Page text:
PHO702 Critical Research Journal

De Ferrier. Rice silos, Katy.

“There was still a lot of bitterness. It took six seconds for that huge, blue gasometer and those … massive elegant cooling towers to come down … After the … site was decommissioned, its buildings flattened and shovelled away, its earth decontaminated, there was just a big hole, in the town, in the shire, in so many people’s lives.” 

Deborah Orr on Motherwell and Ravenscraig steelworks.

The Ravenscraig steelworks of Deborah Orr’s youth can be linked to the rice silos in Katy as features of the landscape that are under the threat of decommissioning.

Reflection on 701 practice

In this module I made many human choices regarding my photographic practice. My choice to photograph the silos, historical and current new buildings in Katy was an important one. The sun is very strong here in Houston, since it is an unforgiving light and I made a conscious decision to either avoid it or use to my advantage. I find that this sunlight works very well for the retro buildings that are popping up everywhere however, for the silos, historical buildings and the new construction I prefer an overcast day with moody skies.  

“To see something spectacular and recognize it as a photographic possibility is not making a very big leap. But to see something ordinary, something you’d see every day, and recognise it as a photographic possibility – that’s what I’m interested in.”

Stephen Shore in O’Hagan, 2015

Stephen Shore’s interest in photographing the mundane is fascinating to me, my focus on recognizing a photographic possibility is really what has driven me up until now. Those great slabs of concrete forming the new buildings in Katy are captivating to me.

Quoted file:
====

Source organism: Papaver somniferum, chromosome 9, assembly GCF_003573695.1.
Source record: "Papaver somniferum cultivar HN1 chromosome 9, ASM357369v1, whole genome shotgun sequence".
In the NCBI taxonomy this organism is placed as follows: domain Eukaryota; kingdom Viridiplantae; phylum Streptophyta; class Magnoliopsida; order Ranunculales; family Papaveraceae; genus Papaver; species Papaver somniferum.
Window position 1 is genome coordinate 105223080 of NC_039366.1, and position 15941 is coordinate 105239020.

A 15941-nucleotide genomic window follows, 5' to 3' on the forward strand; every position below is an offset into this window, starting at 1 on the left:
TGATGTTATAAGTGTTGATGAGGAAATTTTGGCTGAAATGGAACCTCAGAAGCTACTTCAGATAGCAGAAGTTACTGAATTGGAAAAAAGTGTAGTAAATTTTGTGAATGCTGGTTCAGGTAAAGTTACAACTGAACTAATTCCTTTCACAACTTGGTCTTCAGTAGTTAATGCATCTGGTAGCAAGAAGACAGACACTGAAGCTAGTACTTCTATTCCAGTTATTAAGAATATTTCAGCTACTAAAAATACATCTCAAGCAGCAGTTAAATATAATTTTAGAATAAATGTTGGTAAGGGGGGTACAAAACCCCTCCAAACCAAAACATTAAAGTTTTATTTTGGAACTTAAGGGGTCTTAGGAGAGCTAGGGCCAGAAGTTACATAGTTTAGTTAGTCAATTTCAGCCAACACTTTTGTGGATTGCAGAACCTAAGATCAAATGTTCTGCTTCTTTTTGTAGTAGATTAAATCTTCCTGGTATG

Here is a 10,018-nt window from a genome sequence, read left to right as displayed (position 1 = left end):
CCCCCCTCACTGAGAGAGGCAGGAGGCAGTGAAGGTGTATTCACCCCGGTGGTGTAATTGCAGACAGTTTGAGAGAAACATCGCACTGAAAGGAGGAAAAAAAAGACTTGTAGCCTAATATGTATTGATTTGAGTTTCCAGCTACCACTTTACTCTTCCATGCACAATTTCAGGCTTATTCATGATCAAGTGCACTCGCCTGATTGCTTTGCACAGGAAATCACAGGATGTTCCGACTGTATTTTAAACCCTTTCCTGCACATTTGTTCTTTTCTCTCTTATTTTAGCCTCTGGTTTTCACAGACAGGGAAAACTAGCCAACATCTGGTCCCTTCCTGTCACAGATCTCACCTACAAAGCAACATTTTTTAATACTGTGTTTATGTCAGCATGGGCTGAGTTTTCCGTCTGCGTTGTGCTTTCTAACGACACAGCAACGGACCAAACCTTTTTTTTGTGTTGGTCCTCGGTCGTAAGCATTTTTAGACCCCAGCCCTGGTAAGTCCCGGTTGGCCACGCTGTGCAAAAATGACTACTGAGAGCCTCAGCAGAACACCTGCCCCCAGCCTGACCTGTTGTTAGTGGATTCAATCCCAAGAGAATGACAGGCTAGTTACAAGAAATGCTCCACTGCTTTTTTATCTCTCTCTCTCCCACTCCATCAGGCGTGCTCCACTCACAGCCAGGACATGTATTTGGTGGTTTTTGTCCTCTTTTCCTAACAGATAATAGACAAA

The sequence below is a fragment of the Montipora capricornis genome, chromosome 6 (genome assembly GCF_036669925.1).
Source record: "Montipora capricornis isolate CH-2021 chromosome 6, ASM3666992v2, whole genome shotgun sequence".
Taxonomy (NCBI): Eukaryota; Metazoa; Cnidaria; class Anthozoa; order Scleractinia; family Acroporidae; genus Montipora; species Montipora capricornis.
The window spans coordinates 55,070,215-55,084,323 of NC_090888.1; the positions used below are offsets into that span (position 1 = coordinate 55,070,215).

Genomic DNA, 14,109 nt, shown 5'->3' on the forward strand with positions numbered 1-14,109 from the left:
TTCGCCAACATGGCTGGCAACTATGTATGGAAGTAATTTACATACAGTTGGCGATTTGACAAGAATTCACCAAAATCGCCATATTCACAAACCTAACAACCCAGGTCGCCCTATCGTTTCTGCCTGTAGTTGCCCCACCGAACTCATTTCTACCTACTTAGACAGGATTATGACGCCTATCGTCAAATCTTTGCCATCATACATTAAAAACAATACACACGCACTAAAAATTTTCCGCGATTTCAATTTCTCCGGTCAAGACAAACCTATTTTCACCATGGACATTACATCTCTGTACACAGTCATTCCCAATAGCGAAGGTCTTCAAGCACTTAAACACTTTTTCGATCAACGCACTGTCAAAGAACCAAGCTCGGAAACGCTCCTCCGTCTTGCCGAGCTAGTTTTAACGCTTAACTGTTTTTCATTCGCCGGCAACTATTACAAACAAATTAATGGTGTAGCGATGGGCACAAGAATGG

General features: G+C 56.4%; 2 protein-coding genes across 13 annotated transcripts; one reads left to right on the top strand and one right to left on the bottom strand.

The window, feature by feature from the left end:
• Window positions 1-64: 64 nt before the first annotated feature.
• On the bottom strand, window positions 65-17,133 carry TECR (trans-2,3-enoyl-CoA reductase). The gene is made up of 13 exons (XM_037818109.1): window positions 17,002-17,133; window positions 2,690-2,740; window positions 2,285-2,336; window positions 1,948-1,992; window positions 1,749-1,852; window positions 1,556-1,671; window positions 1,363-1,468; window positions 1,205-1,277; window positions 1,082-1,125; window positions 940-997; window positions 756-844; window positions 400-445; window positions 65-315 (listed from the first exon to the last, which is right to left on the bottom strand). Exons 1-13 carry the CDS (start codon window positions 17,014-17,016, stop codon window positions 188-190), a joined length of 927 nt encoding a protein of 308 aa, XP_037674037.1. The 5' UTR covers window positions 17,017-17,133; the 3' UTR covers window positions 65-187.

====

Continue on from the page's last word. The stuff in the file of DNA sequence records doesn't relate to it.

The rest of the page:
New construction is almost exclusively erected by migrant workers. These migrants work rapidly so from week to week these areas change dramatically. The visuals that interest me most are during the initial installation when the raw forms of buildings, the skeletons are visible. This stage only lasts for a few weeks before the visual interest for me is lost. This skeletal stage quickly evolves, and the buildings then appear to conform to their surroundings, erasing the migrants handmade concrete artwork. 

My choices to avoid including migrant workers in my shots were both ethical and aesthetic. The migrant workers that are from Mexico, Honduras, Guatemala almost exclusively make up the work force for construction in Houston, but since they are mainly illegal, I was very conscious of risk of exposing anyone to the authorities. Visually, I enjoy these vast spaces when they are empty, as these distribution centers are massive, with the latest one being built on an 84 acre site. The images that I took on the first shoot in Katy were very successful however, on reflection this work just really falls short on impact as they did not convey the massive scale of these spaces well enough. This is where interdisciplinary work could come into play, so I aim to explore this going forward.

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